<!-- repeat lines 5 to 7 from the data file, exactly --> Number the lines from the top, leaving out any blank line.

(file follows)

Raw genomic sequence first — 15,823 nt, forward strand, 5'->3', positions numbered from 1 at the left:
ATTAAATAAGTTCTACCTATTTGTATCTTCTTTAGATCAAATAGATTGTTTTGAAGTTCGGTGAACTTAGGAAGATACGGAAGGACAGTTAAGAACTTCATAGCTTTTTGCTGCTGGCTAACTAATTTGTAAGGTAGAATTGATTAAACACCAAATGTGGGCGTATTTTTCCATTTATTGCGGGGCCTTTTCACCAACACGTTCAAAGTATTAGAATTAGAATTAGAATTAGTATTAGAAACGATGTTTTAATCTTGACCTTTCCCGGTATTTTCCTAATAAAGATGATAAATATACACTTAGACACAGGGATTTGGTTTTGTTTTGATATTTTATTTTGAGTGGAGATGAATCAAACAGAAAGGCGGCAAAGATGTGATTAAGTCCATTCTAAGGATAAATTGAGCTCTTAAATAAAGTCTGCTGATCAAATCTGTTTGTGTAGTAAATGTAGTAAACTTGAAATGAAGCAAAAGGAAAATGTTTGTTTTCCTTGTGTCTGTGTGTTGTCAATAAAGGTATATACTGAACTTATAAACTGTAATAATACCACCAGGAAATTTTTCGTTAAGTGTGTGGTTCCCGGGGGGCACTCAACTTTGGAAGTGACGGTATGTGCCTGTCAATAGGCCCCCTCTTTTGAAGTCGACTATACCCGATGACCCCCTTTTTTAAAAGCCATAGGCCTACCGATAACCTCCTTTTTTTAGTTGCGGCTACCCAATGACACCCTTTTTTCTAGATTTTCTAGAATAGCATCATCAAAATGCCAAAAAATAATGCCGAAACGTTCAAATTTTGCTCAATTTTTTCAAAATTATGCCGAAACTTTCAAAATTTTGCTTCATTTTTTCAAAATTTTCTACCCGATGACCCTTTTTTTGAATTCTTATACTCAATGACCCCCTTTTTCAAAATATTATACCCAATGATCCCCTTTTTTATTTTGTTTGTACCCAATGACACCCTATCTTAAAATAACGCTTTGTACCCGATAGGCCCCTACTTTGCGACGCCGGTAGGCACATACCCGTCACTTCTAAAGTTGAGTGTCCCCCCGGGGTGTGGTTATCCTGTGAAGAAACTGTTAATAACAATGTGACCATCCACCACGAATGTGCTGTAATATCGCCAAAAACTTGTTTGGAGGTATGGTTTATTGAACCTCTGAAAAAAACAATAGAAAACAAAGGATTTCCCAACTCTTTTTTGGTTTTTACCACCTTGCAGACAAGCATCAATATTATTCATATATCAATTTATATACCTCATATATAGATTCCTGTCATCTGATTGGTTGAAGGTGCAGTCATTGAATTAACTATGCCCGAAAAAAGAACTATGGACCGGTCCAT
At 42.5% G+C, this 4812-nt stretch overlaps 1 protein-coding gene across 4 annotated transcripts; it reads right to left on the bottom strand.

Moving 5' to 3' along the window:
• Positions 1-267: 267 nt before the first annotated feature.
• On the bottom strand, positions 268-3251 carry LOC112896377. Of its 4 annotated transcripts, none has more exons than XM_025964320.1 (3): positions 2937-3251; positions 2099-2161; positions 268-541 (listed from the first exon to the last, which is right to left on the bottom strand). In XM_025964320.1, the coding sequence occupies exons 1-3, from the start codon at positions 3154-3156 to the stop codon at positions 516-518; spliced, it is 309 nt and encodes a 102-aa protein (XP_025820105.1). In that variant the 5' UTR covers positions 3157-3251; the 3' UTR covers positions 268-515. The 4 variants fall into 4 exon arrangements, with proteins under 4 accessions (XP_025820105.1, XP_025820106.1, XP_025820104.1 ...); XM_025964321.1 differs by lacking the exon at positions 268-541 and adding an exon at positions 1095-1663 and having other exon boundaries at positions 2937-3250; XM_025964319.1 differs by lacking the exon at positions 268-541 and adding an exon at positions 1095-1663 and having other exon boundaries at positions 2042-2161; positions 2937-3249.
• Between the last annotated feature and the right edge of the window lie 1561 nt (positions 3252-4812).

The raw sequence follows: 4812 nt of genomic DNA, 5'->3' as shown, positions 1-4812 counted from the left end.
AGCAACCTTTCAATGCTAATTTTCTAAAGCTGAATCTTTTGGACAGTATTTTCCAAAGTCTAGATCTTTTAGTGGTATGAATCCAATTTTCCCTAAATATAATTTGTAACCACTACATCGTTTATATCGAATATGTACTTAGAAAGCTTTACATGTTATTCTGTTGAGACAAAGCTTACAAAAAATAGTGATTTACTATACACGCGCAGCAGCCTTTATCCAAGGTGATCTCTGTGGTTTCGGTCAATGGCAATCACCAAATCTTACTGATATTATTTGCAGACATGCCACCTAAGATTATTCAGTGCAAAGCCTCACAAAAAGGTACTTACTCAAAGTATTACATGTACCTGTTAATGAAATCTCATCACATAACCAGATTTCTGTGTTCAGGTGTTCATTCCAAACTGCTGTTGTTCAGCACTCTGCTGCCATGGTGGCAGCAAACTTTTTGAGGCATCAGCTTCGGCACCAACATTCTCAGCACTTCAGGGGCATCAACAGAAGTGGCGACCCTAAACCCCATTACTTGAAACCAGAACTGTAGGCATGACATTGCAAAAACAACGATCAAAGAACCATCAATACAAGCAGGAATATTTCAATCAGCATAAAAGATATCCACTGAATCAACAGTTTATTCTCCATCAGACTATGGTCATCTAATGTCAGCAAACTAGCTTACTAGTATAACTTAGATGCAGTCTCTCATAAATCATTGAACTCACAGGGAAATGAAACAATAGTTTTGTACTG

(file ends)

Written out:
• Positions 1-267: 267 nt before the first annotated feature.
• On the bottom strand, positions 268-3251 carry LOC112896377. Of its 4 annotated transcripts, none has more exons than XM_025964320.1 (3): positions 2937-3251; positions 2099-2161; positions 268-541 (listed from the first exon to the last, which is right to left on the bottom strand). In XM_025964320.1, the coding sequence occupies exons 1-3, from the start codon at positions 3154-3156 to the stop codon at positions 516-518; spliced, it is 309 nt and encodes a 102-aa protein (XP_025820105.1). In that variant the 5' UTR covers positions 3157-3251; the 3' UTR covers positions 268-515. The 4 variants fall into 4 exon arrangements, with proteins under 4 accessions (XP_025820105.1, XP_025820106.1, XP_025820104.1 ...); XM_025964321.1 differs by lacking the exon at positions 268-541 and adding an exon at positions 1095-1663 and having other exon boundaries at positions 2937-3250; XM_025964319.1 differs by lacking the exon at positions 268-541 and adding an exon at positions 1095-1663 and having other exon boundaries at positions 2042-2161; positions 2937-3249.
• Between the last annotated feature and the right edge of the window lie 1561 nt (positions 3252-4812).